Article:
The blazing SkyCity Convention Centre could potentially collapse if the fire burns long enough, causing the steel structure to buckle and fold, experts say.

An Auckland-based structural engineer, who did not want to be named, said the building had the potential to collapse if the fire continued to burn.

The fire has been blazing for more than 16 hours and on Tuesday evening, Fire and Emergency assistant area commander Stephen Sosich said it was getting bigger.

The engineer said while it was difficult for engineers to comment without knowing the exact structure of the building, if any steel building burnt long enough the steel work could deform and parts of it could collapse.


The massive complex is made up to 8500 tonnes of steel framing supplied by Culham Engineering used to reinforce the concrete slabs poured onsite.

"In the general sense of steel buildings if the fire burns for a while they don't collapse but if it keeps going on and on and on it does. It sounds terrible," he said.

"It's just the nature of fires. Obviously with steel and concrete the structure itself is not on fire, it would just respond to whatever is burning there."

Fire and Emergency NZ have confirmed the fire is wedged between two concrete layers in the roof, making it difficult for firefighters to access.

The engineer said even without the building collapsing, due to the extent of the fire the smoke damage to the building would be massive.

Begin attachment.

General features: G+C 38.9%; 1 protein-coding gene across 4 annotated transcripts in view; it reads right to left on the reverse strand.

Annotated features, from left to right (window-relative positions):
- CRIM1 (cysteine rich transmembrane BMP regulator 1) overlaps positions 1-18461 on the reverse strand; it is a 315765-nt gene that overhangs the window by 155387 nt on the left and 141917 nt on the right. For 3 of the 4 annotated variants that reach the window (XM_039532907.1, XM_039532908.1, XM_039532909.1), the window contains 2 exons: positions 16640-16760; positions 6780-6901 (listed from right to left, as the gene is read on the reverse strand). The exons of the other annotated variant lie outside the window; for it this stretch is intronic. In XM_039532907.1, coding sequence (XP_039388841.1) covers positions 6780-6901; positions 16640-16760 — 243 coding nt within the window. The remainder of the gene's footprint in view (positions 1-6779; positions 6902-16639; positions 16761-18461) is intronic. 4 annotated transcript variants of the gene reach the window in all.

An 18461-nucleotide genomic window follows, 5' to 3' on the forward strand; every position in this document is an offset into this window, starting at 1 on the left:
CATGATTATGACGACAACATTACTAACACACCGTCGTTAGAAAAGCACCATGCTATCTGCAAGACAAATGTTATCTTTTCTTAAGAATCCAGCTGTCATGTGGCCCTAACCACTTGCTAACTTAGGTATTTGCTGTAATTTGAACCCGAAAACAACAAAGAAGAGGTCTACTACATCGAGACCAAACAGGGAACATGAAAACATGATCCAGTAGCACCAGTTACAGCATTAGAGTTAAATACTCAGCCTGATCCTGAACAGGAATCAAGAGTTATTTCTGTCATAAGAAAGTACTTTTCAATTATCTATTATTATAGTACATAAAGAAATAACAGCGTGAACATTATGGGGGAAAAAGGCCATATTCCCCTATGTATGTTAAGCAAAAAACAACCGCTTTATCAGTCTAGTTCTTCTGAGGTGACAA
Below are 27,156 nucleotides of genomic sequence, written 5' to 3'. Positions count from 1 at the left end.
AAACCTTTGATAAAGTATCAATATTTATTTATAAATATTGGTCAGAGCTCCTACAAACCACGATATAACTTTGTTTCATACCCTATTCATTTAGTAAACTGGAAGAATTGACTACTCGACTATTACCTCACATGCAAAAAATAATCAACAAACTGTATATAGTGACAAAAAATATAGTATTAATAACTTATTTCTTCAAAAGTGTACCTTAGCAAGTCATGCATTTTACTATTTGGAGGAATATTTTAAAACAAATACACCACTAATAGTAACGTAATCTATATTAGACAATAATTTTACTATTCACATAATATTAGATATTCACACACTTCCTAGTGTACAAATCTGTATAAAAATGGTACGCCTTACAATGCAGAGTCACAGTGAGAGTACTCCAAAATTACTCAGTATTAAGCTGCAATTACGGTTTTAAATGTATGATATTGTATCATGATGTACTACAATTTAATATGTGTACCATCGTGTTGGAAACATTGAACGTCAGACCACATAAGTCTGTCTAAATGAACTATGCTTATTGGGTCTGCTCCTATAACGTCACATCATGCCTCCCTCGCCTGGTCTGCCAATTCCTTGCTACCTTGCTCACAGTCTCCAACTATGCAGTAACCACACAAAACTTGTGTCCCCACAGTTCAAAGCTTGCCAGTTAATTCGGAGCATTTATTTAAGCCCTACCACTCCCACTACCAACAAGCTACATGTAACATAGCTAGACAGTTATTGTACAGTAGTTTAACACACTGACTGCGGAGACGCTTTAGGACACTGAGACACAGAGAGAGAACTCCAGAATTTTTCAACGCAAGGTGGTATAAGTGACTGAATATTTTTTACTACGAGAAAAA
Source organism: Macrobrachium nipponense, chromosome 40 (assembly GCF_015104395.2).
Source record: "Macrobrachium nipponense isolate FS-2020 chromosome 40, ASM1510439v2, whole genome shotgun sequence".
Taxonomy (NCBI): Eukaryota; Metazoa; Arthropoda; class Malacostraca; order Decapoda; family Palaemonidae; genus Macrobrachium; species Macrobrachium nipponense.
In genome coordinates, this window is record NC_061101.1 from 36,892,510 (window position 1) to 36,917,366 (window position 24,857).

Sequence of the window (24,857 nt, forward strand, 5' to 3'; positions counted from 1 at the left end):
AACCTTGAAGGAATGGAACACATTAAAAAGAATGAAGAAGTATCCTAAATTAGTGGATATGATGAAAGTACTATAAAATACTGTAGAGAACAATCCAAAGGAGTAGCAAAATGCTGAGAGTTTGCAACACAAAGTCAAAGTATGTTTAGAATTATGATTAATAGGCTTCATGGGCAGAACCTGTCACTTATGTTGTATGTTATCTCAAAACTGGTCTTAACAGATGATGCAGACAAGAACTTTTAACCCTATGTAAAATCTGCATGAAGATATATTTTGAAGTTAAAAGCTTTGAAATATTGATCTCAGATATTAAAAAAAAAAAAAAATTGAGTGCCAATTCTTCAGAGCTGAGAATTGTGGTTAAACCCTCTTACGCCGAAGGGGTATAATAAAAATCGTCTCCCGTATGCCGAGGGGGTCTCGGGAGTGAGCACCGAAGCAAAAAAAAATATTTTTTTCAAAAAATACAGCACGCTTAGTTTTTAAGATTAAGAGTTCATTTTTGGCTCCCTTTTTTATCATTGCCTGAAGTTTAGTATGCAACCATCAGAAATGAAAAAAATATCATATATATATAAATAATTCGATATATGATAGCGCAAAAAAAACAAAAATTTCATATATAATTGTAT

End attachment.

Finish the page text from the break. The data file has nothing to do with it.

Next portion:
"You could expect the effect on the rest of the building, especially if it's almost finished, the fit-out and everything to be horrific from a smoke damage point of view. It sounds really bad."

While the building should have a dual supply sprinkler system, it was difficult to know whether it would have been operational at this stage.

"One of the unfortunate things is a building still under construction is vulnerable because all of the fire protection systems are not necessarily in place.


"It will be a very long and interesting investigation."

Another expert, who would not be named, told the Herald there were a number of different composites that could have been used on the roof and it would be the roof and not the membrane which was on fire.

He confirmed steel could collapse if it was exposed to heat long enough.